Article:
NOTICE OF PETITION: VACFSS pursues judicial review of the BC Human Rights Tribunal decision

xʷməθkʷəy̓əm (Musqueam), Sḵwx̱wú7mesh (Squamish), and səlilwətaɬ (Tsleil Waututh) / Vancouver, BC, Jan. 24, 2023 (GLOBE NEWSWIRE) — The Vancouver Aboriginal Child and Family Services Society (VACFSS) has filed a petition with the Supreme Court of British Columbia to appeal a recent BC Human Rights Tribunal (BC HRT) decision, R.R. v. VACFSS, issued on November 22, 2022.

“It is essential to request a judicial review because the BC HRT overstepped its jurisdiction in this decision,” said Linda Stiller, Chair of the VACFSS Board. “VACFSS regrets having to file a judicial appeal on this case, particularly as an Indigenous-led agency committed to restorative practice and the advancement of provisions in the Act respecting First Nations, Inuit and Métis children, youth and families”.

“We understand that this step is very difficult, but it is necessary to ensure Indigenous children are protected as intended by the legislation and our decision in no way reflects on the individual who filed the HRT complaint,” said Stiller. “While we recognize the pain the complainant identified during the hearing, our duty is to ensure that children’s rights are also protected”.

The legal grounds for VACFSS’ application for judicial review include the following: 

  1. The Member made decisions on child protection matters under the Child, Family and Community Services Act (CFSCA), which are in the exclusive jurisdiction of the British Columbia Provincial Court, and therefore beyond the jurisdiction of the HRT.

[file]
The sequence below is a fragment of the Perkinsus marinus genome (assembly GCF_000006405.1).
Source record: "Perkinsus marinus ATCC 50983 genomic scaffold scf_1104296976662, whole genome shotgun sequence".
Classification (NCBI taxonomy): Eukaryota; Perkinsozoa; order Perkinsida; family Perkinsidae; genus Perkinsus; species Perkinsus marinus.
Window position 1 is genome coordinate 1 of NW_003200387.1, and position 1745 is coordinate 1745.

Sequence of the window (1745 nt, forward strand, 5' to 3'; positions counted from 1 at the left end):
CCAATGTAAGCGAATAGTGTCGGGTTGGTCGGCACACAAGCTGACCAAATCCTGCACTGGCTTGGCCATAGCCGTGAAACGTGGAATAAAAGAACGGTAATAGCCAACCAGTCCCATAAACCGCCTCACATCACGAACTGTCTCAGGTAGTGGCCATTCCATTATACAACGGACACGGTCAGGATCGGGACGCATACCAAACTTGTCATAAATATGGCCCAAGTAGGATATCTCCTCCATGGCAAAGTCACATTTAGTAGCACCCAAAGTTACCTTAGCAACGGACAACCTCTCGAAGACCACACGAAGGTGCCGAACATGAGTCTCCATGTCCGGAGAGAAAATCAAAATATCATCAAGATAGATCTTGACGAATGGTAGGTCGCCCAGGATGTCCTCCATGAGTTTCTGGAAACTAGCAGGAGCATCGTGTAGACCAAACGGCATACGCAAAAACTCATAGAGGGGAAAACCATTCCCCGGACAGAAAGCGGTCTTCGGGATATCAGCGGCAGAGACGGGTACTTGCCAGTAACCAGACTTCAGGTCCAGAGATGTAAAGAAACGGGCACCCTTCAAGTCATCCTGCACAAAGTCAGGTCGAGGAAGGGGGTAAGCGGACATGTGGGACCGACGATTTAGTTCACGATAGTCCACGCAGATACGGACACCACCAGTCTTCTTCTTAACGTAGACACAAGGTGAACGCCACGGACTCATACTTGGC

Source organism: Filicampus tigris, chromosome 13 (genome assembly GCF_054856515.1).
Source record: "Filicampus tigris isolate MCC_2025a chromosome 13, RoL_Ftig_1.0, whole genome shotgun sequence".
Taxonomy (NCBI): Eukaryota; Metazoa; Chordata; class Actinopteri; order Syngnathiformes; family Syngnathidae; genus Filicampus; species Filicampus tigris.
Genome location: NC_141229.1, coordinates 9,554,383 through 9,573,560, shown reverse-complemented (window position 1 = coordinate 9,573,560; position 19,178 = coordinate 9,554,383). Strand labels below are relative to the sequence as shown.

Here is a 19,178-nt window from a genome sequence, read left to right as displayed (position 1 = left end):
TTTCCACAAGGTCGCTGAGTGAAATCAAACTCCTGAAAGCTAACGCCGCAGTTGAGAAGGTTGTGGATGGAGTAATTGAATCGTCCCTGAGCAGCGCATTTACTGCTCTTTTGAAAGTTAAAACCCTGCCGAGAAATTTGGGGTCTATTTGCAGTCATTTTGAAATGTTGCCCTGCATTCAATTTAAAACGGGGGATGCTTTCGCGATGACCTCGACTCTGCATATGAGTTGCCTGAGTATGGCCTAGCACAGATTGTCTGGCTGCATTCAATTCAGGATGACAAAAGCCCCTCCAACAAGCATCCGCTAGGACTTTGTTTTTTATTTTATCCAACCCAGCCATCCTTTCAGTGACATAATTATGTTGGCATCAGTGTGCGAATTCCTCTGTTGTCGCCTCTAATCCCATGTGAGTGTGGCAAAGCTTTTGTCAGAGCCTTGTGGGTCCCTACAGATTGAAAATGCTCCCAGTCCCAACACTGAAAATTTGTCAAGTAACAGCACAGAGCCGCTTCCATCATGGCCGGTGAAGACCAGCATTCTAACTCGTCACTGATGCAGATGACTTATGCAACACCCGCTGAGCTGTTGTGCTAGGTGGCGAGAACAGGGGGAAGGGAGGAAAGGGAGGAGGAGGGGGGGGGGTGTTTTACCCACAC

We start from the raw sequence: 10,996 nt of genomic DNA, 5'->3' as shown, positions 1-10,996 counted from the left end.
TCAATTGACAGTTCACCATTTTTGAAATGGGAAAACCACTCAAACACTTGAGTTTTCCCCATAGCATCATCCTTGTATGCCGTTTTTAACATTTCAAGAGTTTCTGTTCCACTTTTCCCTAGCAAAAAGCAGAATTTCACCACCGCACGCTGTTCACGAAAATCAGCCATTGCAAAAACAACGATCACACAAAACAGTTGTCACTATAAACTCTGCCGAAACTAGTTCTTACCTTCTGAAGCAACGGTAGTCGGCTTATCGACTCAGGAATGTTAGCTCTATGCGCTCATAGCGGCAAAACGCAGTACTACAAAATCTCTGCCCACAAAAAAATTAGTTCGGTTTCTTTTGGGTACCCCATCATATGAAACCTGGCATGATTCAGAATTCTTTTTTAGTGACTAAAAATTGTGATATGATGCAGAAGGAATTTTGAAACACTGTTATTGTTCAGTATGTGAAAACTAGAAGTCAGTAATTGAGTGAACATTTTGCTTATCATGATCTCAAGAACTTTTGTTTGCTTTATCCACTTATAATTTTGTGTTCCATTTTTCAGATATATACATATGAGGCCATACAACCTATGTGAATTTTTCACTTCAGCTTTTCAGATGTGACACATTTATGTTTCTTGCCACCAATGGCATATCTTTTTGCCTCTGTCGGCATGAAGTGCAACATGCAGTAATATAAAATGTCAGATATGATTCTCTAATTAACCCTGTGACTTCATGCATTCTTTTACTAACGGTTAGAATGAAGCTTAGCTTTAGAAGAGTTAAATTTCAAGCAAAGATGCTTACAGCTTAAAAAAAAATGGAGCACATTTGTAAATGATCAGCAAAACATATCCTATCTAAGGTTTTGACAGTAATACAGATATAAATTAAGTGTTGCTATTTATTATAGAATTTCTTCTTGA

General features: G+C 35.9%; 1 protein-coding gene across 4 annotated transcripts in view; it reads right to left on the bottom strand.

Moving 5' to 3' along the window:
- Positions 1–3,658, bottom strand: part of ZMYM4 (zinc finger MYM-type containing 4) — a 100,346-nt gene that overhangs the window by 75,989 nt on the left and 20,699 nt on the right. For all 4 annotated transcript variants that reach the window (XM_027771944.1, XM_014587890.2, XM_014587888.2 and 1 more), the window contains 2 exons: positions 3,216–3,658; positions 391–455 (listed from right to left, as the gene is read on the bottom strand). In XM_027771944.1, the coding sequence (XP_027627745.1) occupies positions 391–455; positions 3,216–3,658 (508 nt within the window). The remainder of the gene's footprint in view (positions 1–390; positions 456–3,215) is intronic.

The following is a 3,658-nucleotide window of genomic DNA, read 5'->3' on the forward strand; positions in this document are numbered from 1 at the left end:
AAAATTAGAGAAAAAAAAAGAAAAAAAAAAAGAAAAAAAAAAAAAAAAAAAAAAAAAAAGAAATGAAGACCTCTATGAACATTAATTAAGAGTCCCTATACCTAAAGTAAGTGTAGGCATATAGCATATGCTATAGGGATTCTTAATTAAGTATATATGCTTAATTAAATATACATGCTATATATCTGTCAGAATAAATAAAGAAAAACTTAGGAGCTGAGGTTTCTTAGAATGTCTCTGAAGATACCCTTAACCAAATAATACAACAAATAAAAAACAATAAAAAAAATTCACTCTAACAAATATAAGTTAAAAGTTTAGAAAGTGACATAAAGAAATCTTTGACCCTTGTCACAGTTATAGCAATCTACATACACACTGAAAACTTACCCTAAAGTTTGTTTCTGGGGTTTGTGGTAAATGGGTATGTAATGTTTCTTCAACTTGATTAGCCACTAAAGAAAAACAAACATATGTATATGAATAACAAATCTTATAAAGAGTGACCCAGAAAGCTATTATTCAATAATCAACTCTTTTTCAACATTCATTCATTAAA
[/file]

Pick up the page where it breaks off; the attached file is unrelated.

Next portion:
2. The Member failed to give effect to the court orders, including consent orders, between the parties and by doing so, the HRT undermined a final order of BC Provincial Court under the CFCSA, including on issues of custody and access.
  3. The HRT Decision is premised on the Member’s criticisms of and assessment of perceived flaws in the CFCSA legislation as a whole, but the HRT does not have jurisdiction to impugn valid legislation. The complaint in issue was not a Charter challenge or a class complaint involving allegations of systemic discrimination, and no notice was given of any challenge to the validity of the CFCSA. The Member used an incorrect avenue for challenging the validity of the CFCSA legislation, which can only be done, with proper notice, through the Supreme Court of British Columbia.
  4. The Member denied VACFSS the right to a fair hearing by expanding the scope of the case before it without providing proper notice. This prevented VACFSS from being able to understand the allegations it had to respond to, and from being able to provide the full evidence and argument in relation to all of issues addressed in the HRT Decision.

Given the significant legal issues raised by VACFSS in the judicial review, the organization has also asked that the amount of the financial award be reconsidered by the court.

“The agreement between VACFSS and the Director of CFCSA supports VACFSS’ ability to design and deliver services that recognize the unique challenges experienced by Indigenous families. VACFSS upholds the rights of Indigenous children and families to receive trauma-informed, therapeutic services and addresses child safety through parental consent orders, voluntary care agreements and ensures that whenever children need to be in care that parents are granted supported access to their children. Through collaboration, we engage parents in safety plans to prevent removal and identify options for family to care for the child,” says Bernadette Spence, VACFSS Chief Executive Officer. 

VACFSS will not have further public comment about this petition, respecting the privacy of all involved in a difficult process. 

Statement issued by: 

Bernadette Spence           Linda Stiller

Chief Executive Officer     Chair, Board of Directors

VACFSS                             VACFSS


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